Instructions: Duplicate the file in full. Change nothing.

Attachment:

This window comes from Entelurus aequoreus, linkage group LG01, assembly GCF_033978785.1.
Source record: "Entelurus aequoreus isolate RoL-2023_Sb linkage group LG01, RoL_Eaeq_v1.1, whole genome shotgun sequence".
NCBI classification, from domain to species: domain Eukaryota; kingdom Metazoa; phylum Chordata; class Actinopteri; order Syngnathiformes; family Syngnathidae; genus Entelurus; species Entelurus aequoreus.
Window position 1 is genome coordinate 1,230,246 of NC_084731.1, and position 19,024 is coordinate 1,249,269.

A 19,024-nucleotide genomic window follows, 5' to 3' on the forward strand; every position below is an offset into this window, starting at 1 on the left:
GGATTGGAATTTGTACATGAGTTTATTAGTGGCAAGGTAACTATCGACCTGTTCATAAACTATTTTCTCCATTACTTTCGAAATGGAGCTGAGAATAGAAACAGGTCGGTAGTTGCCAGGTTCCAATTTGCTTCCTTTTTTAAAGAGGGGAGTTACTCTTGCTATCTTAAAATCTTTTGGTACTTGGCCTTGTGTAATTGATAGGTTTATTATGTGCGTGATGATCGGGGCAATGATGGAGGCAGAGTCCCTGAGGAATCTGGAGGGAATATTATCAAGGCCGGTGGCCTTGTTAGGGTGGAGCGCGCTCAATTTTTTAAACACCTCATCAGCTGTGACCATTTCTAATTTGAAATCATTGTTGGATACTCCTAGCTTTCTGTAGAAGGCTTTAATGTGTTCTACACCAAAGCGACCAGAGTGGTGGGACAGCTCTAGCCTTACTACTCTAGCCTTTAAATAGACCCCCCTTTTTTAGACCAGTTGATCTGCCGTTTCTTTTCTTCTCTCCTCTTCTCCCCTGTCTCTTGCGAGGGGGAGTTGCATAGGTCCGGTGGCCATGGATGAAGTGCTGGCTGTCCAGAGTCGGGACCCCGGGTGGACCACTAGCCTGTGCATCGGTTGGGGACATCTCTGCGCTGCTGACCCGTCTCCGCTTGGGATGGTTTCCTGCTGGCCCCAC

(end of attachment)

This window comes from Entelurus aequoreus, linkage group LG01, assembly GCF_033978785.1.
Source record: "Entelurus aequoreus isolate RoL-2023_Sb linkage group LG01, RoL_Eaeq_v1.1, whole genome shotgun sequence".
NCBI classification, from domain to species: domain Eukaryota; kingdom Metazoa; phylum Chordata; class Actinopteri; order Syngnathiformes; family Syngnathidae; genus Entelurus; species Entelurus aequoreus.
Window position 1 is genome coordinate 1,230,246 of NC_084731.1, and position 19,024 is coordinate 1,249,269.

A 19,024-nucleotide genomic window follows, 5' to 3' on the forward strand; every position below is an offset into this window, starting at 1 on the left:
GGATTGGAATTTGTACATGAGTTTATTAGTGGCAAGGTAACTATCGACCTGTTCATAAACTATTTTCTCCATTACTTTCGAAATGGAGCTGAGAATAGAAACAGGTCGGTAGTTGCCAGGTTCCAATTTGCTTCCTTTTTTAAAGAGGGGAGTTACTCTTGCTATCTTAAAATCTTTTGGTACTTGGCCTTGTGTAATTGATAGGTTTATTATGTGCGTGATGATCGGGGCAATGATGGAGGCAGAGTCCCTGAGGAATCTGGAGGGAATATTATCAAGGCCGGTGGCCTTGTTAGGGTGGAGCGCGCTCAATTTTTTAAACACCTCATCAGCTGTGACCATTTCTAATTTGAAATCATTGTTGGATACTCCTAGCTTTCTGTAGAAGGCTTTAATGTGTTCTACACCAAAGCGACCAGAGTGGTGGGACAGCTCTAGCCTTACTACTCTAGCCTTTAAATAGACCCCCCTTTTTTAGACCAGTTGATCTGCCGTTTCTTTTCTTCTCTCCTCTTCTCCCCTGTCTCTTGCGAGGGGGAGTTGCATAGGTCCGGTGGCCATGGATGAAGTGCTGGCTGTCCAGAGTCGGGACCCCGGGTGGACCACTAGCCTGTGCATCGGTTGGGGACATCTCTGCGCTGCTGACCCGTCTCCGCTTGGGATGGTTTCCTGCTGGCCCCAC